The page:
– Br. Michael, ofm
The nearer you come to God in contemplation, the more you discover God as root of your action, author of your vocation, inspirer of your prophetic faculty, giver of your special talents. The further you penetrate the silence,
the more you feel yourself dwelt in by the Word.
– Carlo Carretto, Little Brothers of the Gospel
As we recognize Good Shepherd – Vocation Sunday the above quote speaks to me and my journey. Anyone who knows my story knows that it was not a lightning bolt moment which revealed a clear understanding of my vocation as a religious Brother. Those who journeyed with me knew that it was through much contemplation, lots of listening, consistent moments of quiet prayer, stories in scripture and purposeful dialogues which helped me discover another layer of my vocation.
I would say that from an early age I knew my core vocation was that of service. I knew I was called to work with people, both as individuals and in groups and teams to create encounters of life. To serve someone for me comes with a heart of hospitality and a desire for everyone to be part of the kingdom community. This gift of service was fostered through my growing years in our family business along with involvement in the local community and parish. It was also fostered by moments of quiet, time to create, time to sit with Christ and listen. I can think back to moments as a child of just needing to be quiet and as a teen of simply sitting in our church listening and even speaking with Jesus. I came to see that the vocation of service needed a balance of both doing and being. This has been a truth my whole life. Even when it is out of balance or sometimes skewed (as it is now in our current reality) I know that if I want to live centered in my vocation – my call to service, I need both contemplation and action.
Vocation Sunday is a day set aside by the Catholic Church to pray for vocations to the priesthood and religious life. It is a noble cause that is celebrating 58 years. As we continue to pray and encourage women and men to discern going into the harvest in these specific vocations, we also pray for those who are already priests and religious. It is in the encouraging that healthy vocations to the priesthood and religious life begin. They begin in the family home; vocations are not dropped down from heaven. I was not predestined to this way of life; I had to discover it and wrestle with it and listen well. I had to see living examples of marriages at work not just lovely photos. I had to see priests loving their ministry and those struggling to minister. I had to encounter religious communities on fire for the gospel and pray with church communities striving to build the kingdom. I had to equip myself with skills and then hone these skills of service so as not to simply be a gong booming. I had to have strong supports such as good friends with varying backgrounds, a reliable spiritual director, people praying for me (even if I didn’t know it) and random encounters to help me make space to be and evaluate my doing. All of these aided me in seeing how my vocation of service was one layer of the call to a vocation as a religious Brother.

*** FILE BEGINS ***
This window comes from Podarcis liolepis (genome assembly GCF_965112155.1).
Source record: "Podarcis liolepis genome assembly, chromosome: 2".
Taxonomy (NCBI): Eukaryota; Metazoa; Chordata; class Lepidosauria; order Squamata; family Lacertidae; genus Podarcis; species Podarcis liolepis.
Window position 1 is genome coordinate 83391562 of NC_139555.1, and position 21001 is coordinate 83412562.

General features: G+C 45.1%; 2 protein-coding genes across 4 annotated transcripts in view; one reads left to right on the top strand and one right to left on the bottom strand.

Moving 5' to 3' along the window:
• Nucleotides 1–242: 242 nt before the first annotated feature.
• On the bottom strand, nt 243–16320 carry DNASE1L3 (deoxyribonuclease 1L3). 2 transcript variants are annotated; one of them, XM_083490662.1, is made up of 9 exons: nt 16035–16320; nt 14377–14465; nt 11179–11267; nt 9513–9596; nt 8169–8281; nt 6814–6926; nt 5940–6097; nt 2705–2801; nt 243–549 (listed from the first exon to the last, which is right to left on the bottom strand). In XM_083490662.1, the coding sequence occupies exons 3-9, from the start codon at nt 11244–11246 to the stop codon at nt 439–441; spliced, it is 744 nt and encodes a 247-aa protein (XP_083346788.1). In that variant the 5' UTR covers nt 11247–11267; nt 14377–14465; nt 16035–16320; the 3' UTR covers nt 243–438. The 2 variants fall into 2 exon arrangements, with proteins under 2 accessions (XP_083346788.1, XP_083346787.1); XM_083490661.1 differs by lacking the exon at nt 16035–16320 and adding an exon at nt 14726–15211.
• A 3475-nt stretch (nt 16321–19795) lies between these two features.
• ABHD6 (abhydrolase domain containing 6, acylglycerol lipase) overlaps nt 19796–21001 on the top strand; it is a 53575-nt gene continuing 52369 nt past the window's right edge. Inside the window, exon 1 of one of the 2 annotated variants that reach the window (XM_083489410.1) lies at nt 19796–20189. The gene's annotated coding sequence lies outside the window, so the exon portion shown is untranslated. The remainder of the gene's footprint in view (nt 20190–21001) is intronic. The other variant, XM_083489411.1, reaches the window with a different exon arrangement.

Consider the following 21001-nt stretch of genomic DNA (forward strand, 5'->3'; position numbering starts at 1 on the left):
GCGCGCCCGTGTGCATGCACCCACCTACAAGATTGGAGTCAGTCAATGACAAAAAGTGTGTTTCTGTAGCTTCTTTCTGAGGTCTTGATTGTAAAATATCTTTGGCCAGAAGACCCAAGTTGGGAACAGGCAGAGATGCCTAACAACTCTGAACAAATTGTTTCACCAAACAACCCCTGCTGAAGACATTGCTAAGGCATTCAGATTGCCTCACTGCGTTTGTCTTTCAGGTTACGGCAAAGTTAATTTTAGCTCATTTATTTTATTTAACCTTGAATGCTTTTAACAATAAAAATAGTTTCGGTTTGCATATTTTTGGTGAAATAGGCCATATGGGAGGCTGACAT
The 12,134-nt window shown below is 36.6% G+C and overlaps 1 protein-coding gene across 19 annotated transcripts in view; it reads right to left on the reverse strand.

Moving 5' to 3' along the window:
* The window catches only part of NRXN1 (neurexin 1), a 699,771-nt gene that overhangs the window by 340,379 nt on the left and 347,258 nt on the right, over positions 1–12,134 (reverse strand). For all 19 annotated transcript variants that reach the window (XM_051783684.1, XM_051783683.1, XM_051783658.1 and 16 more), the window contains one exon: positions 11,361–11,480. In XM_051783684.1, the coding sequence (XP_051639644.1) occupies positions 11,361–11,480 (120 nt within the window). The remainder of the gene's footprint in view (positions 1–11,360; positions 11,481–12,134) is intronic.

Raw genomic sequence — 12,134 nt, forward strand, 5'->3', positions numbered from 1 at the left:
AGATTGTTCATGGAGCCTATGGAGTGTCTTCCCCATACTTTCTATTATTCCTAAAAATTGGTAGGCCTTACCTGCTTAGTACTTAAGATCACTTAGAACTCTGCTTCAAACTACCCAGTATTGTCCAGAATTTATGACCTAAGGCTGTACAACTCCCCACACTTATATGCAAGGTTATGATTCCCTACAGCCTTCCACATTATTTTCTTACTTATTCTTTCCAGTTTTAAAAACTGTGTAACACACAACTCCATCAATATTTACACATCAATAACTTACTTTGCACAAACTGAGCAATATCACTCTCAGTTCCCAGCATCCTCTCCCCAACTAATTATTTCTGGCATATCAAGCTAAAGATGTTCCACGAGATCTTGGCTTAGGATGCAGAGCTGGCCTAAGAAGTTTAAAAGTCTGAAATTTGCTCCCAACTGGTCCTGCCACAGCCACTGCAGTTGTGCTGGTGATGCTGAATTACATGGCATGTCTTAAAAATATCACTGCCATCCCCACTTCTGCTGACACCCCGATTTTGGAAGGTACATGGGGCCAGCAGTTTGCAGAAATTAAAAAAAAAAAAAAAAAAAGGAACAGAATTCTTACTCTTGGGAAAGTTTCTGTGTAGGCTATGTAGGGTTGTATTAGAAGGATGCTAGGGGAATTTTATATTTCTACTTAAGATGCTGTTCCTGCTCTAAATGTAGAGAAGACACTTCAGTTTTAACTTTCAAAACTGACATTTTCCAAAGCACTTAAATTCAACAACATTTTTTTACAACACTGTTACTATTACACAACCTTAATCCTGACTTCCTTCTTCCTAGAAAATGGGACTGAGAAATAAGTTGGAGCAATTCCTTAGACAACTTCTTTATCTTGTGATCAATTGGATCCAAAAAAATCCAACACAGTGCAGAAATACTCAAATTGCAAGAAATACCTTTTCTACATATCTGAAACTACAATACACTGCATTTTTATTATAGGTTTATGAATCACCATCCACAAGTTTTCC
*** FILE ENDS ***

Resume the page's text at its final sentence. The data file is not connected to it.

Yes, Vocation Sunday is an opportunity to pray for women and men who are part of religious communities and the priesthood and those discerning their call to these ways of life. It is also a Sunday to pray for families, for parishes and the larger community to continue to be heralds of the good news, witnesses of the resurrection, examples of the renewal at work and places which invite conversations and contemplation as both the young and old fulfill their vocations. It is here that the still small voice awakening someone to the depth of their vocation is heard.
I come back to the quote I began with; it spoke to me because it speaks of connection. Connection with God. We connect with God through our relationships which fosters vocations lived well; lived for the kingdom of God.
God is indeed the root of my actions. When my actions don’t reflect the love of God, I am out of balance with my vocation but God does not abandon me, rather God walks with me until my actions are aligned again.
God is the author of my vocation, writing with me the story that needs to be told through my life. As God continues to author my story I am entrusted with the stories of others and their stories foster my vocation of service and of being a religious Brother.
God does inspire prophetic faculties or else I would have no words to write here, nor ways to create prayers or space for prayer. God invites me time and again to trust that God is at work and equipping me.
God is indeed the giver of special talents. Each one of us has abilities and skills to make the kingdom more beautiful, more inviting, more aware and more spacious. I do not produce these talents within myself on my own, I have to trust and believe that they are seeds planted by God and entrusted to me to grow and foster.
In my vocation I trust that the Word – Jesus himself dwells within me. He is the core of my heart, the lamp unto my feet and the thrust of my vocation to serve. He is the still small voice which whispers each day, “I am with you always… come and follow me.”
Gabrielle Clare Marino